This section is from the book "The Law Of Contracts", by William Herbert Page. Also available from Amazon: Commercial Contracts: A Practical Guide to Deals, Contracts, Agreements and Promises.
An alternative contract is one which gives to one of the parties the choice of doing one of two or more different acts as performance of the contract.1 If one of the alternatives is the payment of money, a contract of this type has some resemblance to a contract for a penalty or for liquidated damages, but it must be distinguished from both of them. The essential difference is that both penalties and liquidated damages are payable on breach of one or more covenants of a contract,2 whereas the payment provided for in the alternative contract is a performance of the contract - not a compensation for breach. The alternative contract is enforceable according to its terms, and if the contingencies have occurred on which the money is to be paid, such payment can be enforced.3 Thus under a contract for the sale of a medical practice, the vendor to have the right to resume practice after five years, on payment to the vendee of two thousand dollars, such payment was neither a penalty nor liquidated damages, but a covenant giving the vendor the right to make such election; and if he elects to resume the practice, he must pay such sum.4 If a contract for the sale of fruit trees provides that the seller will replace any trees which are not the kind specified in the contract or return the purchase price thereof, such provision does not prevent the buyer from recovering damages for loss and expense in case such trees are not of the kind specified.5 If machinery is sold under a warranty that it should be of good material and capable of doing good work, and certain parts of such machinery are found not to be of the material required by the terms of such, contract, the promise of the vendors to supply suitable parts, together with their act in sending parts which they claim to be suitable, prevents them from claiming that the sole right of the purchaser was to return such machinery within the time specified by the contract.6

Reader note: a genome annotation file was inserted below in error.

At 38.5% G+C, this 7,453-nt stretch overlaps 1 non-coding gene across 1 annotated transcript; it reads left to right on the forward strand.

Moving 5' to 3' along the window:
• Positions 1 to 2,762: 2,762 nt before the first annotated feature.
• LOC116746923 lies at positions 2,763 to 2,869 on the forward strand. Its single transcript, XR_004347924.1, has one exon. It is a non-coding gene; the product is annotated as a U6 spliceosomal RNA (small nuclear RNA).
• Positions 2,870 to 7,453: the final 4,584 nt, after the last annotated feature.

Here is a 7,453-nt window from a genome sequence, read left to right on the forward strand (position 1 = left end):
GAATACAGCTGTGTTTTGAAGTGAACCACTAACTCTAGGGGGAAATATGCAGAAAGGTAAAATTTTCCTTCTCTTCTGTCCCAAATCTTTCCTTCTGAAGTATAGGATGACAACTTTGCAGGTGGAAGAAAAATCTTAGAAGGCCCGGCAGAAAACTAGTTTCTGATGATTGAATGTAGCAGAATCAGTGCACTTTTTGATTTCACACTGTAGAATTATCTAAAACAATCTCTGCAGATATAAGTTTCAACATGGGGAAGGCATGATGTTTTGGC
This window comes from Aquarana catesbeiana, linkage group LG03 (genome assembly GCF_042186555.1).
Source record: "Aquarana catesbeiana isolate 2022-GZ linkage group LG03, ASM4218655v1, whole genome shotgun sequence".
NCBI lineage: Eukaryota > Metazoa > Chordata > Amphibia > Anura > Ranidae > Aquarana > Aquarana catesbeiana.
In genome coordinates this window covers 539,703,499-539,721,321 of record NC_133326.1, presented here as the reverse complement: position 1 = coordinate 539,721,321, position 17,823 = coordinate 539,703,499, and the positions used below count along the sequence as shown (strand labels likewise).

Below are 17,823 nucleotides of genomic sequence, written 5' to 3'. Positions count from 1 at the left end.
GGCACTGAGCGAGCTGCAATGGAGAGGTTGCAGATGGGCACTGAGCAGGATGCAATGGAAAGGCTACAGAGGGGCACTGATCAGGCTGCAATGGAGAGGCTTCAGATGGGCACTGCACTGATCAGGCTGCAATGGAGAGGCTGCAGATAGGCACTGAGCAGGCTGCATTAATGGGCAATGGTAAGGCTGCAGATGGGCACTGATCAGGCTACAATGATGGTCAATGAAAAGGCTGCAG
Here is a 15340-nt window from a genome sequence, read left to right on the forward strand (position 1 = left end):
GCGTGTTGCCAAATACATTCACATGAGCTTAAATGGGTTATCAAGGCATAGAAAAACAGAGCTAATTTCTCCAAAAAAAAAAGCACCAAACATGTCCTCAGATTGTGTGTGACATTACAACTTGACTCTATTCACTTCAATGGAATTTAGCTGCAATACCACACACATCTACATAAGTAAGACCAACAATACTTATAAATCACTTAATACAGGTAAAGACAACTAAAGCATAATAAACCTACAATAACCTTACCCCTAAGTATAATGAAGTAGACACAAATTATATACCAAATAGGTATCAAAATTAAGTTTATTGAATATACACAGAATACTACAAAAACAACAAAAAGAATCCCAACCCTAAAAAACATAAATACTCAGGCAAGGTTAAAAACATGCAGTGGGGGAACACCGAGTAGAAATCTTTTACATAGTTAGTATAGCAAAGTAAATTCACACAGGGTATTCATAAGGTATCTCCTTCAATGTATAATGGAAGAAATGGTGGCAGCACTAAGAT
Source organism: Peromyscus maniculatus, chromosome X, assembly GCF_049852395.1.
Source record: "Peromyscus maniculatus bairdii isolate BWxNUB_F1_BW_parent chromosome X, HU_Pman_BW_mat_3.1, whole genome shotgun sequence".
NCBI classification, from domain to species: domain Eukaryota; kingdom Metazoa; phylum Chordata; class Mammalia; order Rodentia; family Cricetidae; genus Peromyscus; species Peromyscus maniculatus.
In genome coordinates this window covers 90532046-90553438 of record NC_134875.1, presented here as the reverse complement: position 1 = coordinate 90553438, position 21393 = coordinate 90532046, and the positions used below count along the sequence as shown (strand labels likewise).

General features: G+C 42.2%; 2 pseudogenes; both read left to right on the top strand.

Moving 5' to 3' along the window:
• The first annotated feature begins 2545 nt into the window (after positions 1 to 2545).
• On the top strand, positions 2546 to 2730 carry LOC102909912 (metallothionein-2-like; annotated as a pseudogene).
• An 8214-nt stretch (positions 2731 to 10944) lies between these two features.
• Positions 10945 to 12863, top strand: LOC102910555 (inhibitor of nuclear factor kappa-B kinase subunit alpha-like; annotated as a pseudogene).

2 Morris v. United States, 50 Ct. Cl.
154; Monmouth Park Association v.
Iron Works, 55 N. J. L. 132, 39 Am.
St. Rep. 626 [sub nomine, Wallis Iron Works v. Park Association, 19 L. R. A.
466, 26 Atl. 140]; Sheffield-King Milling
Co. v. Domestic Science Baking Co., 95 O. S. 180, 115 N. E. 1014.
3Joeckel v. Johnson, 178 Ia. 231, 159 N. W. 672.
1 Crouch v. Leake, 108 Ark. 322, 50 L. R. A. (N.S.) 774, 157 S. W. 390; Fred W. Wolf Co. v. Monarch Refrigerating Co., 252 111. 491, 50 L. R. A. (N.S.) 808, 96 N. E. 1063; Smith v. Bergengren, 153 Mass. 236, 10 L. R. A. 768, 26 N. E. 690.
2Grasselli v. Lowden, 11 O. S. 349; Dillon v. Ringleman, 55 Okla. 331, 155 Pac. 563.